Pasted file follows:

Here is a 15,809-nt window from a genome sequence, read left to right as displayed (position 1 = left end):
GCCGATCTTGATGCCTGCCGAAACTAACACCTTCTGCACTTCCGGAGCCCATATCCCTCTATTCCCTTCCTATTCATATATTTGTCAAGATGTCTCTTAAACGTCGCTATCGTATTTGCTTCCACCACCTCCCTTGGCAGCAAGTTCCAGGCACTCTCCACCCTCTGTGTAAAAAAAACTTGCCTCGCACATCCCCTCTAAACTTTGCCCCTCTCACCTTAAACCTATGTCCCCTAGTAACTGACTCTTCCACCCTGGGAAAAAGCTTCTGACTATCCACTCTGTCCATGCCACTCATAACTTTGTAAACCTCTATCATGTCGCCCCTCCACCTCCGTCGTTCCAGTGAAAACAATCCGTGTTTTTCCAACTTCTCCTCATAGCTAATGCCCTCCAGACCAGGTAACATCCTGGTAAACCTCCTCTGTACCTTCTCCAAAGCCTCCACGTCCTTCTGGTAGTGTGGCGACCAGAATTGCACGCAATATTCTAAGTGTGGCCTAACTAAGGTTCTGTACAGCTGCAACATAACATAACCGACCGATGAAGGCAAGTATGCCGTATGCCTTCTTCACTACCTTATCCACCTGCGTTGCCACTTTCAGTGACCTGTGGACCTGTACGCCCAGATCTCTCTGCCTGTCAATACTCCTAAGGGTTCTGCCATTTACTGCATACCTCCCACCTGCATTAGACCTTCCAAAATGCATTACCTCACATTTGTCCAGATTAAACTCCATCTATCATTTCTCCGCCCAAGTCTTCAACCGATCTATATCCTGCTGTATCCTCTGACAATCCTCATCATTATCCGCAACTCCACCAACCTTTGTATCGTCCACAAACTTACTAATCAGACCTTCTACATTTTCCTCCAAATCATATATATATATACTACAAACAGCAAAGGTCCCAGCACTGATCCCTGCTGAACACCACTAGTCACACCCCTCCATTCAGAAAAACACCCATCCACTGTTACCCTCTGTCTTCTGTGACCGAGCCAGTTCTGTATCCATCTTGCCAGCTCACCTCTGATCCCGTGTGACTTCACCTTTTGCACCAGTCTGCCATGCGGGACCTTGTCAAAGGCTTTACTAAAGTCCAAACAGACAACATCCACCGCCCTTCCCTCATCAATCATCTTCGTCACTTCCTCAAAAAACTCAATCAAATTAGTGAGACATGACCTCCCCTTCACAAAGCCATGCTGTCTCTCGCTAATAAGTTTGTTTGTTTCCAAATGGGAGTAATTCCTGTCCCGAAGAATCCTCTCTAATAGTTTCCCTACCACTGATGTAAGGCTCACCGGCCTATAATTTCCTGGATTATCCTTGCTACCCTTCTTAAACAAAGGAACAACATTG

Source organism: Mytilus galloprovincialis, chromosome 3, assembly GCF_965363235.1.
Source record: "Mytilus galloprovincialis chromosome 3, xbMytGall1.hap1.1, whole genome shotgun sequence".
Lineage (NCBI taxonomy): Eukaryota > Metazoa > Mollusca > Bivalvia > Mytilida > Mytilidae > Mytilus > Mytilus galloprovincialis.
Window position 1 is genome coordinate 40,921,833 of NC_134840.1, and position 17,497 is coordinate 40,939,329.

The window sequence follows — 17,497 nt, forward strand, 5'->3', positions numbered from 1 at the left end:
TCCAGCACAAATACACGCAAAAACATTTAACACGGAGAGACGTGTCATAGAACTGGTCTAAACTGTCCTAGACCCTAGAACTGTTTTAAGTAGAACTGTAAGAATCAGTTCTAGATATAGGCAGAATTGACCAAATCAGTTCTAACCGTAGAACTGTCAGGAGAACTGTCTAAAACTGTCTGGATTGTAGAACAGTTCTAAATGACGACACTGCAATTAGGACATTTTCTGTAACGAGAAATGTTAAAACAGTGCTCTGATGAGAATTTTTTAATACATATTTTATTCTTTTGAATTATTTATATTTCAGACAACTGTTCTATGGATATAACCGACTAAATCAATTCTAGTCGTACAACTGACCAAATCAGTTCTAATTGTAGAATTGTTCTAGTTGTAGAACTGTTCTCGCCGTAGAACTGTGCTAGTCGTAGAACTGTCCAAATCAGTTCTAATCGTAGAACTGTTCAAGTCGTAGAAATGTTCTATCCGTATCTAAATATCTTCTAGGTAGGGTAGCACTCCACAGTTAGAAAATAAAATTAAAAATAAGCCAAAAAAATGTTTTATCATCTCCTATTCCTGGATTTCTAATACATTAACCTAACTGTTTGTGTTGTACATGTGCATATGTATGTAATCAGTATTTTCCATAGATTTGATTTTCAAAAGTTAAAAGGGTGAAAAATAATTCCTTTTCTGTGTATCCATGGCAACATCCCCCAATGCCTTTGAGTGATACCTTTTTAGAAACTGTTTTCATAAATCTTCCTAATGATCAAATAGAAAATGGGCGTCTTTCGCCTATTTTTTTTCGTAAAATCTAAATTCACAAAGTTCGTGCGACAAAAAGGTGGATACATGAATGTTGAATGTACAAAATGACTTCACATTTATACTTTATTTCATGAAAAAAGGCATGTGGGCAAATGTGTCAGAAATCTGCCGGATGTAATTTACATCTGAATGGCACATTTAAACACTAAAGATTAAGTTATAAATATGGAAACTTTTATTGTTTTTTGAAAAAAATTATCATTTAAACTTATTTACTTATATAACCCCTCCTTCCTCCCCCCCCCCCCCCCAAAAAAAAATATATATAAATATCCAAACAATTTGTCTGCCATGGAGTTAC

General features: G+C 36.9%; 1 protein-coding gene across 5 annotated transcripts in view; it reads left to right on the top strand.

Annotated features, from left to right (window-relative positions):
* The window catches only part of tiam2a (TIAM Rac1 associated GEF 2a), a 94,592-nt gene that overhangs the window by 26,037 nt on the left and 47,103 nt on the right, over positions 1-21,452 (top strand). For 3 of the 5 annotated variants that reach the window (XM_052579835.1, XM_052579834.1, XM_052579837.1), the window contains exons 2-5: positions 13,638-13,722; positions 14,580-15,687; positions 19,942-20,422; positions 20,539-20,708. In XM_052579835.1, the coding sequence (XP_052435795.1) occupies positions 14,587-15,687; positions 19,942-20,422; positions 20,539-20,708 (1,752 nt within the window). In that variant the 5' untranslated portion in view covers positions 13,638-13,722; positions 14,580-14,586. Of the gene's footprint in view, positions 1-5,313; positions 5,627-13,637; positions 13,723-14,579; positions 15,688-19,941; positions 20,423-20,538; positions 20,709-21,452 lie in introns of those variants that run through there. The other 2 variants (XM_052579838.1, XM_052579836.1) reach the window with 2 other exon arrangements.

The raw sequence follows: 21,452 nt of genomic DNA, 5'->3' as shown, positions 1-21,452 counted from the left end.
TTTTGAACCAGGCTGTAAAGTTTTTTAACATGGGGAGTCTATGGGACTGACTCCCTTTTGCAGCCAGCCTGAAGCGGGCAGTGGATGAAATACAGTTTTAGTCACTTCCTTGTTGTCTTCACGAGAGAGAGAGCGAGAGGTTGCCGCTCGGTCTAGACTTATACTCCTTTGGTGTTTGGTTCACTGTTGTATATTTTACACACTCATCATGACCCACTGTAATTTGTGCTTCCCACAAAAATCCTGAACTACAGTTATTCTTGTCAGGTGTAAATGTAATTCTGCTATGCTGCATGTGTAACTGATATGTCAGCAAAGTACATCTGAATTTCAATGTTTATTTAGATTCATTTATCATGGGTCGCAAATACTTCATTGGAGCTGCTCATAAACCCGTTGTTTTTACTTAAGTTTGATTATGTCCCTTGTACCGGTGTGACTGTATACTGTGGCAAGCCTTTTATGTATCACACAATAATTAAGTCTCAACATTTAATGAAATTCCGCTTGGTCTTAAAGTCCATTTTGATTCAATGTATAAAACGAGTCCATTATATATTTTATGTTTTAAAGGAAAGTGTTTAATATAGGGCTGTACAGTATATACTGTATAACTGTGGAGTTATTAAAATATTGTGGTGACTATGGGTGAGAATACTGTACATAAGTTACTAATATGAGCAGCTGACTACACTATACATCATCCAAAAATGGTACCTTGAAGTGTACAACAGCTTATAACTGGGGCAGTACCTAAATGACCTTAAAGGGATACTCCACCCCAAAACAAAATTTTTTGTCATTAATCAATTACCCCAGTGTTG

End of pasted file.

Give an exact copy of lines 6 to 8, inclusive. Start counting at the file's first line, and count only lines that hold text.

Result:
Window position 1 is genome coordinate 40,921,833 of NC_134840.1, and position 17,497 is coordinate 40,939,329.

The window sequence follows — 17,497 nt, forward strand, 5'->3', positions numbered from 1 at the left end:
TCCAGCACAAATACACGCAAAAACATTTAACACGGAGAGACGTGTCATAGAACTGGTCTAAACTGTCCTAGACCCTAGAACTGTTTTAAGTAGAACTGTAAGAATCAGTTCTAGATATAGGCAGAATTGACCAAATCAGTTCTAACCGTAGAACTGTCAGGAGAACTGTCTAAAACTGTCTGGATTGTAGAACAGTTCTAAATGACGACACTGCAATTAGGACATTTTCTGTAACGAGAAATGTTAAAACAGTGCTCTGATGAGAATTTTTTAATACATATTTTATTCTTTTGAATTATTTATATTTCAGACAACTGTTCTATGGATATAACCGACTAAATCAATTCTAGTCGTACAACTGACCAAATCAGTTCTAATTGTAGAATTGTTCTAGTTGTAGAACTGTTCTCGCCGTAGAACTGTGCTAGTCGTAGAACTGTCCAAATCAGTTCTAATCGTAGAACTGTTCAAGTCGTAGAAATGTTCTATCCGTATCTAAATATCTTCTAGGTAGGGTAGCACTCCACAGTTAGAAAATAAAATTAAAAATAAGCCAAAAAAATGTTTTATCATCTCCTATTCCTGGATTTCTAATACATTAACCTAACTGTTTGTGTTGTACATGTGCATATGTATGTAATCAGTATTTTCCATAGATTTGATTTTCAAAAGTTAAAAGGGTGAAAAATAATTCCTTTTCTGTGTATCCATGGCAACATCCCCCAATGCCTTTGAGTGATACCTTTTTAGAAACTGTTTTCATAAATCTTCCTAATGATCAAATAGAAAATGGGCGTCTTTCGCCTATTTTTTTTCGTAAAATCTAAATTCACAAAGTTCGTGCGACAAAAAGGTGGATACATGAATGTTGAATGTACAAAATGACTTCACATTTATACTTTATTTCATGAAAAAAGGCATGTGGGCAAATGTGTCAGAAATCTGCCGGATGTAATTTACATCTGAATGGCACATTTAAACACTAAAGATTAAGTTATAAATATGGAAACTTTTATTGTTTTTTGAAAAAAATTATCATTTAAACTTATTTACTTATATAACCCCTCCTTCCTCCCCCCCCCCCCCCCAAAAAAAAATATATATAAATATCCAAACAATTTGTCTGCCATGGAGTTAC